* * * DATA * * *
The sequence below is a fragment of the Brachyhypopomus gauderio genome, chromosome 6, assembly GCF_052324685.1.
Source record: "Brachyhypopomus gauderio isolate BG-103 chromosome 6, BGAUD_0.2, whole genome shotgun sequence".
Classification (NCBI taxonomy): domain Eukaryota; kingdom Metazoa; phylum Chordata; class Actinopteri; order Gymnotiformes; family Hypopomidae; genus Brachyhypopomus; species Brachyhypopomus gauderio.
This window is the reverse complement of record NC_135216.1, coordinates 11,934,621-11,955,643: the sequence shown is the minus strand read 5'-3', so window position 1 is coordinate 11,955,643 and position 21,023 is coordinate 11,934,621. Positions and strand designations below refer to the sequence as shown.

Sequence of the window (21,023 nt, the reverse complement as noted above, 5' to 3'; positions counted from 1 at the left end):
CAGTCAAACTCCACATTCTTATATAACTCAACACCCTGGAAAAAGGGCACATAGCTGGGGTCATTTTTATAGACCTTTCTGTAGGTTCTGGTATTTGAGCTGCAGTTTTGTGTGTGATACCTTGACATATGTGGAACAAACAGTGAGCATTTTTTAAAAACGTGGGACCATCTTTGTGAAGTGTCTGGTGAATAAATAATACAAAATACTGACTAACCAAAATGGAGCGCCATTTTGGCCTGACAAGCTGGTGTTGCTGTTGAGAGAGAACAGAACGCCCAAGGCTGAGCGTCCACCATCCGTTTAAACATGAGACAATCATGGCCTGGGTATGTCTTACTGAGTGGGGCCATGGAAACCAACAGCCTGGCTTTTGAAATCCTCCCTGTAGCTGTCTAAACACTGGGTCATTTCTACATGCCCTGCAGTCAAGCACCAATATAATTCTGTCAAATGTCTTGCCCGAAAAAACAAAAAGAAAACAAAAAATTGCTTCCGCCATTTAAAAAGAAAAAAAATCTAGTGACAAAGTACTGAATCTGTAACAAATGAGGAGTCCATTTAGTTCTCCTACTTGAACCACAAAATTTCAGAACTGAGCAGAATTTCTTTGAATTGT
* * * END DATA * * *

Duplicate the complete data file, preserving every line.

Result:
The sequence below is a fragment of the Brachyhypopomus gauderio genome, chromosome 6, assembly GCF_052324685.1.
Source record: "Brachyhypopomus gauderio isolate BG-103 chromosome 6, BGAUD_0.2, whole genome shotgun sequence".
Classification (NCBI taxonomy): domain Eukaryota; kingdom Metazoa; phylum Chordata; class Actinopteri; order Gymnotiformes; family Hypopomidae; genus Brachyhypopomus; species Brachyhypopomus gauderio.
This window is the reverse complement of record NC_135216.1, coordinates 11,934,621-11,955,643: the sequence shown is the minus strand read 5'-3', so window position 1 is coordinate 11,955,643 and position 21,023 is coordinate 11,934,621. Positions and strand designations below refer to the sequence as shown.

Sequence of the window (21,023 nt, the reverse complement as noted above, 5' to 3'; positions counted from 1 at the left end):
CAGTCAAACTCCACATTCTTATATAACTCAACACCCTGGAAAAAGGGCACATAGCTGGGGTCATTTTTATAGACCTTTCTGTAGGTTCTGGTATTTGAGCTGCAGTTTTGTGTGTGATACCTTGACATATGTGGAACAAACAGTGAGCATTTTTTAAAAACGTGGGACCATCTTTGTGAAGTGTCTGGTGAATAAATAATACAAAATACTGACTAACCAAAATGGAGCGCCATTTTGGCCTGACAAGCTGGTGTTGCTGTTGAGAGAGAACAGAACGCCCAAGGCTGAGCGTCCACCATCCGTTTAAACATGAGACAATCATGGCCTGGGTATGTCTTACTGAGTGGGGCCATGGAAACCAACAGCCTGGCTTTTGAAATCCTCCCTGTAGCTGTCTAAACACTGGGTCATTTCTACATGCCCTGCAGTCAAGCACCAATATAATTCTGTCAAATGTCTTGCCCGAAAAAACAAAAAGAAAACAAAAAATTGCTTCCGCCATTTAAAAAGAAAAAAAATCTAGTGACAAAGTACTGAATCTGTAACAAATGAGGAGTCCATTTAGTTCTCCTACTTGAACCACAAAATTTCAGAACTGAGCAGAATTTCTTTGAATTGT